Tag Archives: Chordata

Meadow lark with morning sun

Early morning landing.

Early this morning as I walked down the road to feed Star, I saw these meadow larks (Sturnella neglecta) sunning on the barbed wire fence between the house and arena pasture.  I walked quickly back up to the house, grabbed my camera and took a few shots.  The larks are skittish and I did not get close, but I edited the ‘Early morning landing’ above as the sunlight pierced the feathers, creating an illumination that I saw only when I enlarged the picture.  Fascinating.

The photograph below captures the small flock on the fence.  When I came back to the house after feeding Star I looked out the front window and saw that the flock (or another group) had come around to the front of the house and was feasting on insects and seeds on the front lawn.  You can click on the ‘Larks on barbed wire’ below and obtain a larger image.  I did not get a picture of the flock at the front of the house.

Larks on barbed wire.

I have noted that birds are singing more here at the ranchito since the weather has warmed and rains have come.  I saw my first Western Bluebird (Sialia mexicana) a few days ago perched on a T-post beside the road to the barn.  I have a goal to photograph the bluebird this year.  I have seen as many as eleven bluebirds bathing in the runoff water from the horse trough.

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Notes, corrections and additions:

To disclose my identification of the ‘meadow larks’ above, I have to add that my confidence in typing the above birds as meadow lark is fairly high, but with a bit of doubt about western or eastern.  When I got the Peterson’s guide open and starting reading about the meadow lark, there are at least two varieties, western and eastern, and I will have to look closer for the signature attributes.  The white edges on the tail (seen in the first photograph) are specific signatures for the western variety, so I go with that identification.  Besides, this is west Texas.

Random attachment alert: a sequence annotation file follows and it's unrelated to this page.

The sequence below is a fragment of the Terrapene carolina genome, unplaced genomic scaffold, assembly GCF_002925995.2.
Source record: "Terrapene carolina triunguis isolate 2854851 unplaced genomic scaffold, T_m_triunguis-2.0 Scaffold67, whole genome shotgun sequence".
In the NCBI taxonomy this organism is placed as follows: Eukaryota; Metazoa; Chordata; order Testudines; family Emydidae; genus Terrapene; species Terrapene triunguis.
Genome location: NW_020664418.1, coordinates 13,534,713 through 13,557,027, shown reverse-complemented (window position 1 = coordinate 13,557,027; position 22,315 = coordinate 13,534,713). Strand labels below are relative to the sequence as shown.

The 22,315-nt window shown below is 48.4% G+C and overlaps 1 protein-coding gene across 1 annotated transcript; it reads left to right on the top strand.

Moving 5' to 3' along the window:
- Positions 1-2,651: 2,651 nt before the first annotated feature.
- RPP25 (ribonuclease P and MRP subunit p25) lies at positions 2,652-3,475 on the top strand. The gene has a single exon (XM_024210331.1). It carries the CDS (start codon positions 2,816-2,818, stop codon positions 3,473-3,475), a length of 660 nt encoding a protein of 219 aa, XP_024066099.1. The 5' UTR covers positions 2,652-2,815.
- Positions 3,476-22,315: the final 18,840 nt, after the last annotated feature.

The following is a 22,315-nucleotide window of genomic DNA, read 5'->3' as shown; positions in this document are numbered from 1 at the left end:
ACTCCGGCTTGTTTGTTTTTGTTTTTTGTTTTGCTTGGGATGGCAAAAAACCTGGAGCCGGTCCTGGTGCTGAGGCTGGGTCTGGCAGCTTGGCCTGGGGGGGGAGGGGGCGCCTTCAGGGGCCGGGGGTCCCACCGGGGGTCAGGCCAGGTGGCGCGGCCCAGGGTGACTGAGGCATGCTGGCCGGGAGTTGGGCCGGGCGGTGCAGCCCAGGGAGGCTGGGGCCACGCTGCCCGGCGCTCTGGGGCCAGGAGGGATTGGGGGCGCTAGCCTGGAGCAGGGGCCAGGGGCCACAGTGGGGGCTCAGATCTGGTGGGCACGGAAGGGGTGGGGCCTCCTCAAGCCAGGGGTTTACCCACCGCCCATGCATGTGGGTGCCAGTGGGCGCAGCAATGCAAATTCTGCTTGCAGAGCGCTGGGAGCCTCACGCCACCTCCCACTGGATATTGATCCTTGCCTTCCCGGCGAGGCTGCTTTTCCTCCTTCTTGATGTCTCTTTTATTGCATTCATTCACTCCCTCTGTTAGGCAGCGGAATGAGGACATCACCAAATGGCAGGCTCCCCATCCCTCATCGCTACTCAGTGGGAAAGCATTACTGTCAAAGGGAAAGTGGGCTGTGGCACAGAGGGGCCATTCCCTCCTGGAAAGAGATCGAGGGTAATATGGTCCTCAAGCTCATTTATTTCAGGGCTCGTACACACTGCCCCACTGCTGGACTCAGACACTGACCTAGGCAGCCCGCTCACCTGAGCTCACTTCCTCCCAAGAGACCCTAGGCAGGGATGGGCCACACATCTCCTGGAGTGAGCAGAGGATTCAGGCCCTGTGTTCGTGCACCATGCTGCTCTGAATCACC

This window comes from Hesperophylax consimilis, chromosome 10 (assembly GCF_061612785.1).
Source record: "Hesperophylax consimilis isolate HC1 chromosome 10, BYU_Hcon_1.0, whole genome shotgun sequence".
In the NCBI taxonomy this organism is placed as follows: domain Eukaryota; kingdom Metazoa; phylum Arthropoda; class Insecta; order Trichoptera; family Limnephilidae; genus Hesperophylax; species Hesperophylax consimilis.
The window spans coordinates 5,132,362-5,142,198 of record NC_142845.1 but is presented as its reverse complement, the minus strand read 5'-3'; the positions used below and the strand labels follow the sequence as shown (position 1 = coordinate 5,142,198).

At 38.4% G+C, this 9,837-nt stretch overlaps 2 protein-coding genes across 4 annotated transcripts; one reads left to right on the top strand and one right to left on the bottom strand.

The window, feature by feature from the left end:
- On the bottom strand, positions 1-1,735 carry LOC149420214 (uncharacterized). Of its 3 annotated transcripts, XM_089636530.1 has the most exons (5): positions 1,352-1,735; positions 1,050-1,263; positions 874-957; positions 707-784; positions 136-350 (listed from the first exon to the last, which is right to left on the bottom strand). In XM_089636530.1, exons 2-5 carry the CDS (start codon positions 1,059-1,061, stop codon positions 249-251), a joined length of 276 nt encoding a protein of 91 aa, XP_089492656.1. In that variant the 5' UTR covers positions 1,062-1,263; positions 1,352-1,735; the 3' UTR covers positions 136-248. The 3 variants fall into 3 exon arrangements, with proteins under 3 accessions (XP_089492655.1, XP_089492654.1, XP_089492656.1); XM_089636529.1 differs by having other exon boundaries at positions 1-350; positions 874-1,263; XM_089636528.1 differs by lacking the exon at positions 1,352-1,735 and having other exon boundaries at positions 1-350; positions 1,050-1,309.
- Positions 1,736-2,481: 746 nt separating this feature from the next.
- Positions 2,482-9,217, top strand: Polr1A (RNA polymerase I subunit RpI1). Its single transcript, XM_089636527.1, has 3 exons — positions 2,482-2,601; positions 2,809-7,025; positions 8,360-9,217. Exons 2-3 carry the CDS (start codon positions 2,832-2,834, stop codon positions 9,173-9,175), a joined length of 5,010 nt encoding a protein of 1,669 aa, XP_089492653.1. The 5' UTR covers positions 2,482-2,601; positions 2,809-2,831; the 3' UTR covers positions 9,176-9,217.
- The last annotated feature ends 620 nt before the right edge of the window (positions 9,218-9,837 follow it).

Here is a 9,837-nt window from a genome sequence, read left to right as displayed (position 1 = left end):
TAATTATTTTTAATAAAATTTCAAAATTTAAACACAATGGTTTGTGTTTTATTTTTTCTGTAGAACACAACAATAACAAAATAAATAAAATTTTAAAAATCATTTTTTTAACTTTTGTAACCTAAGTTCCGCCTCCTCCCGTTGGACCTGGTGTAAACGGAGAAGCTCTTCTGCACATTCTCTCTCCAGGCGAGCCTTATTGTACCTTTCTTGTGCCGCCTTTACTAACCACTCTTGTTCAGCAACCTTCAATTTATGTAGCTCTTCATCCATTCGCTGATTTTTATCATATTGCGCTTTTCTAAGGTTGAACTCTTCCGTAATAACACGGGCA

I will look again in the morning at the flock, pending their reappearance.

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Walking with Great Blue Herons

The grove peninsula. This is one of several peninsulas formed by the meandering Salt Creek (December 2011).

Blue Heron tracks along a still pool of water in Salt Creek (December 2011).

I walked in the grove this morning.  Several peninsulas emerge in the grove, cut by the swift and long-flowing water of Salt Creek.  Upon purchasing Flying Hat Ranchito eight-years ago, I found a red metal chair on the peninsula I photographed, a solitary chair for the previous owner to muse, observe or rest.  I took the chair off the peninsula.

Wet and cold the air, I saw track of the Great Blue Heron that frequents the creek that meanders among the elm, oak and juniper.  I see one or two of them each day flying to the cow tanks about the ranchito.  The heron track I identified with my Peterson’s field guide to animal tracks, a new third edition I purchased when Border’s went out of business in Fort Worth.

I was not alone as I walked in the grove.  The Great Blue Heron — past and present — walked with me in the grove today.

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